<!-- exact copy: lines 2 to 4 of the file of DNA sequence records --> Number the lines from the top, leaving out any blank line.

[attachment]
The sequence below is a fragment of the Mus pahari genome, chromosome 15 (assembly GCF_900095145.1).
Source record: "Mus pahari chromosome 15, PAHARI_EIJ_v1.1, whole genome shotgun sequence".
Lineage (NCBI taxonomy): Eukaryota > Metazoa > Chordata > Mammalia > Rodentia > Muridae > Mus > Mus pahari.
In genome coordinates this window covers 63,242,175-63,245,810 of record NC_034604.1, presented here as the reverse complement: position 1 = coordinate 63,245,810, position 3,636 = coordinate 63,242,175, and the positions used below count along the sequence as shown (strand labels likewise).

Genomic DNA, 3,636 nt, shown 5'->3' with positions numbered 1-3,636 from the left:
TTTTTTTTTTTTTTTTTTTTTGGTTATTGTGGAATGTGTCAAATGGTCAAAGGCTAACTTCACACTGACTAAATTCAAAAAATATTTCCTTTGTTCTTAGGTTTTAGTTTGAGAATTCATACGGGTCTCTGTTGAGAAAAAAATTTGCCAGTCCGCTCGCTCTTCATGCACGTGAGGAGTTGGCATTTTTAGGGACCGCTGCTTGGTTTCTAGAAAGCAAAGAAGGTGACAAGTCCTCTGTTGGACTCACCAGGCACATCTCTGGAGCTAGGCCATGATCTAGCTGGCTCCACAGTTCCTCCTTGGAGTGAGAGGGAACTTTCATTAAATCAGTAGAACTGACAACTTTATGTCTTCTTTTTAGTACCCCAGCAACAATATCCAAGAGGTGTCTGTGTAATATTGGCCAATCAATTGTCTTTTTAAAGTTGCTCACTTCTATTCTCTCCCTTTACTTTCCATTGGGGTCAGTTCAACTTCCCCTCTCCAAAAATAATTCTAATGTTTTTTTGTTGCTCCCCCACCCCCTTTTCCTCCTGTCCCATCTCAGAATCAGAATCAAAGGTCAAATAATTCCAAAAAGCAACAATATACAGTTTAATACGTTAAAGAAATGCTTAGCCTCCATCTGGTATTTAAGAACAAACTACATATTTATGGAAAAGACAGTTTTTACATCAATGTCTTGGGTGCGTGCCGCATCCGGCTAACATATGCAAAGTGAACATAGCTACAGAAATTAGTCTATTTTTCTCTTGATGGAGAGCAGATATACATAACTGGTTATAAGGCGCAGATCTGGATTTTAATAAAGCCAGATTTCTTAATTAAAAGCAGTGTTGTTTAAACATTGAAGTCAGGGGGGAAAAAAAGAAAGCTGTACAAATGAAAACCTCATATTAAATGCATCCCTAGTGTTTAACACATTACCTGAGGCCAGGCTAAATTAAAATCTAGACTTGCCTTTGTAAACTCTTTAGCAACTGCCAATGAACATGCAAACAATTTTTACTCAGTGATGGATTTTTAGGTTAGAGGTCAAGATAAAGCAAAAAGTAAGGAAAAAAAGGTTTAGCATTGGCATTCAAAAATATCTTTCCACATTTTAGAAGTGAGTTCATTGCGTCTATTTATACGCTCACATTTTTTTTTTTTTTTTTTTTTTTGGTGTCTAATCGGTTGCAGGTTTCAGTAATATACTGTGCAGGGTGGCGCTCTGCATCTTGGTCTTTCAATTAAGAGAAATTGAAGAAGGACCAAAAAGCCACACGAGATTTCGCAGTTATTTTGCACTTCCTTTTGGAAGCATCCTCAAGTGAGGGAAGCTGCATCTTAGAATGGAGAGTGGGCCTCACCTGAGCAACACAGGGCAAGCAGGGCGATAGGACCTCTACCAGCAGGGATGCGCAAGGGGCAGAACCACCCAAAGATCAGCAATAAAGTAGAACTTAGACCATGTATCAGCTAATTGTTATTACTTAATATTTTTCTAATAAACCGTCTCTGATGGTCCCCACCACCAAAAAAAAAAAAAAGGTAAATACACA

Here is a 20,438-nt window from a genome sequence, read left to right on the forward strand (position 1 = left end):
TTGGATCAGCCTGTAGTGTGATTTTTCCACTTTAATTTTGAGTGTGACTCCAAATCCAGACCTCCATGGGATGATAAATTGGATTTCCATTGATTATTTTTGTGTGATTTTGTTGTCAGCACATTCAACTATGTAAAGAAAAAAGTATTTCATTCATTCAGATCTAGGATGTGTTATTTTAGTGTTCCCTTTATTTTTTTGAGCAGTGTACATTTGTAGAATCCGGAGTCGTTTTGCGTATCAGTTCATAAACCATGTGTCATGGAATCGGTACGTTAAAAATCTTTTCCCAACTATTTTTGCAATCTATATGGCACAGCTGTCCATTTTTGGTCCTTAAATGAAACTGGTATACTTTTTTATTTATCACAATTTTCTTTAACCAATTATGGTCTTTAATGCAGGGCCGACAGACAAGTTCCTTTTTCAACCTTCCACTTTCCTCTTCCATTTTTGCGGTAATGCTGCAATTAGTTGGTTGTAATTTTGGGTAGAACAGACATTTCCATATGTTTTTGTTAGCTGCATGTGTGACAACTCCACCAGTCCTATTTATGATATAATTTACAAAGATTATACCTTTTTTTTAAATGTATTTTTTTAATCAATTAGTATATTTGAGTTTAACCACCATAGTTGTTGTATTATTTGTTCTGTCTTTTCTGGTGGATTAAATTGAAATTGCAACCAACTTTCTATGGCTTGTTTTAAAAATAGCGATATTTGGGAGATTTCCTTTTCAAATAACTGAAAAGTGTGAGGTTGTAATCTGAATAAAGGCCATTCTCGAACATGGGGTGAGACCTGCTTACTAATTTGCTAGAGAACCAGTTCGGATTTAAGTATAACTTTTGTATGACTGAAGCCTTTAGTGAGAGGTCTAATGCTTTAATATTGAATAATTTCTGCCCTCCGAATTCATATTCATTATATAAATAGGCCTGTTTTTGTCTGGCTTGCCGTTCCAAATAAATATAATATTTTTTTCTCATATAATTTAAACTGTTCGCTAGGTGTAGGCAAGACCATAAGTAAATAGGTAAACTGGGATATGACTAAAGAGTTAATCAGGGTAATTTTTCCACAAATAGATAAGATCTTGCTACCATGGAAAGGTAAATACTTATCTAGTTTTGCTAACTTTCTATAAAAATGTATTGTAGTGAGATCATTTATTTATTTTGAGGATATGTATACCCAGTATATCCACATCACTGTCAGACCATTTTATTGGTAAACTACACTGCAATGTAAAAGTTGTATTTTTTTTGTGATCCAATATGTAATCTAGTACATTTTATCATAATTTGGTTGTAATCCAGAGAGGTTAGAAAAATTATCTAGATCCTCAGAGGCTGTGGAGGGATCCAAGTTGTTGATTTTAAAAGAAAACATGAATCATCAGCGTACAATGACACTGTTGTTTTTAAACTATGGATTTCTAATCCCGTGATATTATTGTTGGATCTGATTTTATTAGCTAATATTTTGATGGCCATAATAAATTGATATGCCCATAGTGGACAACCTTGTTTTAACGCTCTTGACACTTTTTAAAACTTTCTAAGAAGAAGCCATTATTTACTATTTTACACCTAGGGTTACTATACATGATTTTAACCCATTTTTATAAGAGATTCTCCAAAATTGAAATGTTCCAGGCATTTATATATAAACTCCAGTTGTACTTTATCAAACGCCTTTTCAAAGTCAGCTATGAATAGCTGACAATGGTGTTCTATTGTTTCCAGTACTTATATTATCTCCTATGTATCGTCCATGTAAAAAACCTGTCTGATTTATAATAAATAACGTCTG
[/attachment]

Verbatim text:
Source record: "Mus pahari chromosome 15, PAHARI_EIJ_v1.1, whole genome shotgun sequence".
Lineage (NCBI taxonomy): Eukaryota > Metazoa > Chordata > Mammalia > Rodentia > Muridae > Mus > Mus pahari.
In genome coordinates this window covers 63,242,175-63,245,810 of record NC_034604.1, presented here as the reverse complement: position 1 = coordinate 63,245,810, position 3,636 = coordinate 63,242,175, and the positions used below count along the sequence as shown (strand labels likewise).